As we’ve recently discussed, New Zealand’s trust laws are likely to undergo a major shake-up. Trusts that were already tricky to manage will become even trickier. Solid management of your trust will help you handle the transition, and we’re happy to talk about that with you. We’re also keen to chat about another sticky issue: what to do with an ageing trustee?
New Zealand’s population is getting older. By 2051, there will be over 1.14 million people aged 65 years and over in New Zealand. This represents an increase of 715,000, or 166% over the base population in 1996. Our ageing population means more and more trustees too will be ageing and their capacity and decision making will be affected.
Recent cases have confirmed that an Enduring Power of Attorney does not give the attorney the power to carry out any trustee duties.
With this in mind, it’s important to be proactive and employ some forward thinking. With your trust, you need to discuss when trustees should retire and who will replace them. Obviously, these discussions might be a little sensitive. However, they are necessary as part of your long-term trust management.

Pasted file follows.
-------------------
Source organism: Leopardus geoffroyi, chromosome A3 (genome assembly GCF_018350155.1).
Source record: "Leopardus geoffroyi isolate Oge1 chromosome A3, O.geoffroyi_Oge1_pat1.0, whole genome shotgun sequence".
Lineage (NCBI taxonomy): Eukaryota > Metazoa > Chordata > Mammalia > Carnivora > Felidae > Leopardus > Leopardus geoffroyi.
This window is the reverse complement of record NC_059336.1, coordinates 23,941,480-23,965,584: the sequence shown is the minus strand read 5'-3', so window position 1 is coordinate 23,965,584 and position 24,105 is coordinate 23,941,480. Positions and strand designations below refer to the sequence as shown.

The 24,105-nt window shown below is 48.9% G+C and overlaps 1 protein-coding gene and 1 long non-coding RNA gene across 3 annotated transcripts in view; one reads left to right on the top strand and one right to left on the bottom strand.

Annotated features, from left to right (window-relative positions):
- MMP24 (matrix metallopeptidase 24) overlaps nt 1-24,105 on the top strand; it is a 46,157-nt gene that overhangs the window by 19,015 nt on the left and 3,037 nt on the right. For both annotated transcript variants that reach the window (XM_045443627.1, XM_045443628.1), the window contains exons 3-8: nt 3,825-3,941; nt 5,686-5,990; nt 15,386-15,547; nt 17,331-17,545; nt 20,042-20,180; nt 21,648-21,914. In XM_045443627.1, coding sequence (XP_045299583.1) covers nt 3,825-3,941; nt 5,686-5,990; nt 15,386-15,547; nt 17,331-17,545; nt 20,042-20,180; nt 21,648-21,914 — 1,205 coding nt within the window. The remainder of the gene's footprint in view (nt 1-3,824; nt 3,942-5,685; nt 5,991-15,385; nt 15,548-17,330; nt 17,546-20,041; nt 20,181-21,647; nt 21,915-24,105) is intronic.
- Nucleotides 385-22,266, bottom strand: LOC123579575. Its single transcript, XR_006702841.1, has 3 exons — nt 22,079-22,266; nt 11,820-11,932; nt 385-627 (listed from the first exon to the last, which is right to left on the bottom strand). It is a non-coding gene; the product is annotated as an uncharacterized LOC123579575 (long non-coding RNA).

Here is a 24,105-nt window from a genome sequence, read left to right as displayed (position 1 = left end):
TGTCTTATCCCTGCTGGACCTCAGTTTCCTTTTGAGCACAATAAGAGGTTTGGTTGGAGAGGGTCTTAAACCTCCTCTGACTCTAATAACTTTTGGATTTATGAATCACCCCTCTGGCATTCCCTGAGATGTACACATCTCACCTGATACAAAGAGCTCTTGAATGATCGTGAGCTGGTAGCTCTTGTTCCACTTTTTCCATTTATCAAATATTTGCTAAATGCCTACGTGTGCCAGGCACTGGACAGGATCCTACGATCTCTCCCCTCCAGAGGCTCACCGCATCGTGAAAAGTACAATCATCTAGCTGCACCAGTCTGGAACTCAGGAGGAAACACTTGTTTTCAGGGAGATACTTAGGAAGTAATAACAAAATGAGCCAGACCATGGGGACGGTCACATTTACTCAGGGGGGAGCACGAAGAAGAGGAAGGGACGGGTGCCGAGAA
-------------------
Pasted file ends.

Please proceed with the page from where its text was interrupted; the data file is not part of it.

Why are these discussions so important?
For a start, trustee decisions generally need to be unanimous so you simply can’t leave a trustee out of the decision-making process. Secondly, trustees need to have capacity when dealing with any land – such as buying or selling property. If a trustee has lost capacity, you may need to apply to the High Court to have the trustee removed. Applications to the High Court can be expensive and difficult to pay for when the trust’s only asset is the family home. If you act early, a trustee can agree to retire and can sign documents to remove themselves from the title to any trust property while they have sufficient capacity.
Here’s what you can do right now:
- Schedule a discussion about a succession plan for trustees. Use this discussion to formulate a plan so you can act with certainty if trustees need to be replaced or wish to retire.
- Consider asking a trustee to resign if there is any cause for concern about their decision-making ability.
- Check if your trust deed has a clause stating who has the power to appoint and remove trustees.
- Seek professional advice if a trustee or the person who has the power to appoint and remove trustees is elderly or if you are concerned about capacity.
- Contact to us about ageing trustees. Last on the list but a good place to start!
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